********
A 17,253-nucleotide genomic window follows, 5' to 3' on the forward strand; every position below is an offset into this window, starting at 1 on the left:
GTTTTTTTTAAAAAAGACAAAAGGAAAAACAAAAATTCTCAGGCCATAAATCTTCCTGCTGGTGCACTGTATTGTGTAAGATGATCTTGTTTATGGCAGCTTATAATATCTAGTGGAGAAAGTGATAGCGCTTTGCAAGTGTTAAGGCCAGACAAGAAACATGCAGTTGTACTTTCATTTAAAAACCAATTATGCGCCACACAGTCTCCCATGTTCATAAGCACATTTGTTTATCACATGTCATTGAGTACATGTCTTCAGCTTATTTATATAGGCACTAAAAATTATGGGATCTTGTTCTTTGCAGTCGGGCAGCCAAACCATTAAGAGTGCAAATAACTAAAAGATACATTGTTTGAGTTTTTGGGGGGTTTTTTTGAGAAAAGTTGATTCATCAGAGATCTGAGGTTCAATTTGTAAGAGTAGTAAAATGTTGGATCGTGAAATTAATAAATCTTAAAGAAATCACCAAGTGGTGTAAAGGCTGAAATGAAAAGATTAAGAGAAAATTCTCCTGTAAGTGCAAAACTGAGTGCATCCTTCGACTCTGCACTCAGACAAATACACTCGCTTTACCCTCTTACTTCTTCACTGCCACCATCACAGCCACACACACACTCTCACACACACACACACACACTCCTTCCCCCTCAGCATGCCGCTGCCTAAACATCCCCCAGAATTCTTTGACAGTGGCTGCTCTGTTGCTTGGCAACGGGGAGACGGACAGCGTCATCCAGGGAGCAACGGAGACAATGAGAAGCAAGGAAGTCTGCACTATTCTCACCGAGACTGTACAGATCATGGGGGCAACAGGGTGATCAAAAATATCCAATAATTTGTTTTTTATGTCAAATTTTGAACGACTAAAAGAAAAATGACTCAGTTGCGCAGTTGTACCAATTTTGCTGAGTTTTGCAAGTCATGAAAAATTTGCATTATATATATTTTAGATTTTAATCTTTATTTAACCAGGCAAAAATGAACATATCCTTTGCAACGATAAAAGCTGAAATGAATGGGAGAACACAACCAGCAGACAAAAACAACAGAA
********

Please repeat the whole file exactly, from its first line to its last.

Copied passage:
A 17,253-nucleotide genomic window follows, 5' to 3' on the forward strand; every position below is an offset into this window, starting at 1 on the left:
GTTTTTTTTAAAAAAGACAAAAGGAAAAACAAAAATTCTCAGGCCATAAATCTTCCTGCTGGTGCACTGTATTGTGTAAGATGATCTTGTTTATGGCAGCTTATAATATCTAGTGGAGAAAGTGATAGCGCTTTGCAAGTGTTAAGGCCAGACAAGAAACATGCAGTTGTACTTTCATTTAAAAACCAATTATGCGCCACACAGTCTCCCATGTTCATAAGCACATTTGTTTATCACATGTCATTGAGTACATGTCTTCAGCTTATTTATATAGGCACTAAAAATTATGGGATCTTGTTCTTTGCAGTCGGGCAGCCAAACCATTAAGAGTGCAAATAACTAAAAGATACATTGTTTGAGTTTTTGGGGGGTTTTTTTGAGAAAAGTTGATTCATCAGAGATCTGAGGTTCAATTTGTAAGAGTAGTAAAATGTTGGATCGTGAAATTAATAAATCTTAAAGAAATCACCAAGTGGTGTAAAGGCTGAAATGAAAAGATTAAGAGAAAATTCTCCTGTAAGTGCAAAACTGAGTGCATCCTTCGACTCTGCACTCAGACAAATACACTCGCTTTACCCTCTTACTTCTTCACTGCCACCATCACAGCCACACACACACTCTCACACACACACACACACACTCCTTCCCCCTCAGCATGCCGCTGCCTAAACATCCCCCAGAATTCTTTGACAGTGGCTGCTCTGTTGCTTGGCAACGGGGAGACGGACAGCGTCATCCAGGGAGCAACGGAGACAATGAGAAGCAAGGAAGTCTGCACTATTCTCACCGAGACTGTACAGATCATGGGGGCAACAGGGTGATCAAAAATATCCAATAATTTGTTTTTTATGTCAAATTTTGAACGACTAAAAGAAAAATGACTCAGTTGCGCAGTTGTACCAATTTTGCTGAGTTTTGCAAGTCATGAAAAATTTGCATTATATATATTTTAGATTTTAATCTTTATTTAACCAGGCAAAAATGAACATATCCTTTGCAACGATAAAAGCTGAAATGAATGGGAGAACACAACCAGCAGACAAAAACAACAGAA